The War Zone by Zoe Lambert
The War Zone by Zoe Lambert begins and ends with a flourish. The last story, in particular, I thought excellent. It is called 'We'll Meet Again'. Leon is in charge of the night shift in a Salford care home for Alzheimer's patients. As he goes through the night putting his charges to bed and then getting them up again with his co-workers he remembers his previous life as a mayor in Rwanda. The relationships are evoked with great subtlety.
Many of the stories feature Salford or Manchester, and many feature the lot of the refugee, and in particular the fight for acceptance in the UK. In' 33 Bullets', for instance, a titles inspired by a poem, an Iraqi professor waits to find out if his plea to remain in the UK is granted; it is a well-structured and tense piece. And in 'The Breakfast She Had' the premise is similar, this time looking at the plight of a mother and child from Sudan.
The setting of the familiar UK town is key. It brings the outside, violent and uncomfortable world closer: so the life of an old Lithuanian woman and her partisan colleagues are replayed to a Manchester office worker on a bus in 'These Words Are no More Than a Story'; the story of Margery the army wife is related to a Jehovah's Witness in 'Down Duchy Road'; and in 'From Kandahar' a soldier in the British army deals with coming home from Afghanistan. I liked this latter story very much. I was waiting for a comrade to die, but what happened was more shocking and revelatory than this. A later story, 'Her Blue Shadow', deals with the Afghan-British soldier relationship (mainly as a witness of traditional oppression), from the Afghan viewpoint.
The life of the soldier is a repeating theme, and in 'When the Truck Came' there is a striking evocation of the soldier's relationship with a gun amongst resistance fighters in the Congo. 'This is the most beautiful thing you will ever own' says the commander. 'You must love it. Worship it. Sleep with it. Eat with it.'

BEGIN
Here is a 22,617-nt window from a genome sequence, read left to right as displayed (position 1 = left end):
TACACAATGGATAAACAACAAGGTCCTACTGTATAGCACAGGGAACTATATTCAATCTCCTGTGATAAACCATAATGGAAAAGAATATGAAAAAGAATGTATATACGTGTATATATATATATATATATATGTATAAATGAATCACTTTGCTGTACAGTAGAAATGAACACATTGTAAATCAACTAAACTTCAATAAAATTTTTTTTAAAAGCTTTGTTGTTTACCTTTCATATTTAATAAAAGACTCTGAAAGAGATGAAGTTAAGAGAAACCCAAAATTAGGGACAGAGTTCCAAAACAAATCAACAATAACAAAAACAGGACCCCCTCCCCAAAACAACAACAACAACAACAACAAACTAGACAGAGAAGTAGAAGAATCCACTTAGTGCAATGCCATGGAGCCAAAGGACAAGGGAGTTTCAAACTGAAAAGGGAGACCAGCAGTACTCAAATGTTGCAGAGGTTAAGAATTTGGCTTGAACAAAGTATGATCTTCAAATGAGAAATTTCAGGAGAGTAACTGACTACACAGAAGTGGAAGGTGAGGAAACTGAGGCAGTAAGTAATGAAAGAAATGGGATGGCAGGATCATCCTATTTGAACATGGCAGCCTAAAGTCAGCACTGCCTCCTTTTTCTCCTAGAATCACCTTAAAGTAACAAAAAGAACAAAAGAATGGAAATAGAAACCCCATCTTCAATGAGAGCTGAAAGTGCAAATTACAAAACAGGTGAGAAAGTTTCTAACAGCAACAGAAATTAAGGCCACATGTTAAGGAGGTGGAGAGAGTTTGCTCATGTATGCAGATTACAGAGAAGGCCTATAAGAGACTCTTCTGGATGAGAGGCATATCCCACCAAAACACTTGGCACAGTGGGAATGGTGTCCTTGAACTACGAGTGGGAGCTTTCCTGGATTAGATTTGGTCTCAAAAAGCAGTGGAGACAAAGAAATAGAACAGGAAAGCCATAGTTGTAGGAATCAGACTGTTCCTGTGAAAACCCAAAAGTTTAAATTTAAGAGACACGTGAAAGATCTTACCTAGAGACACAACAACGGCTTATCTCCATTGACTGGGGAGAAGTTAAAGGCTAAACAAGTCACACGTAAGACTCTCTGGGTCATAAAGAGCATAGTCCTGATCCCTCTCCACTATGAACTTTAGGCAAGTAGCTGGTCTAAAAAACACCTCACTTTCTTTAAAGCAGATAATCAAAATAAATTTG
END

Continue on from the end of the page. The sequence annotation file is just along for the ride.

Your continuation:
Several are set in earlier times: in ' The Spartacist League' I learnt a lot about someone I'd only just heard of before: Rosa Luxembourg, and I thought her betrayal was well done. The Spartacists were referred to again in 'Crystal Night'. In this story the physicist Lise Meitner was realistically evoked and the gradual unfolding of the scientific mystery of the unstable Uranium isotope was well done, although I found the explanations of the science a little confusing. Overall, though, I thought the interplay of drama and science worked well. The second world war came up again in 'Lebensborn'. This dealt with a topic I had not come across before - the collaboration of Norwegian women with German soldiers and what happened to them, and the main protagonist took the story neatly back again to modern Manchester: another strong and interesting story.
The very short story, 'My Sangar' was about surveillance taken to extreme, and I am not sure I have understood the subtleties of this story, nor of the story 'Turbofolk'. Although I found the writing thoroughly engaging, I was left with the nagging impression there was more to it than I realised. This last was set in former Yugoslavia, which was also the setting for the eponymous story 'The War Tour' combining an account of life in wartime Sarajevo with a writer's relationship with her travelling companion. Their story was concluded in the penultimate and one of the strongest stories in the collection: 'Our Backs to the Fort'. This, ironically, had perhaps the least to do with 'war' of any of the stories in the book, but was about a couple's faltering relationship. It told of the sort of quiet battle that most people will at one stage encounter. It was surprising and very well written.
Thanks to Comma Press for sending me a review copy of this book.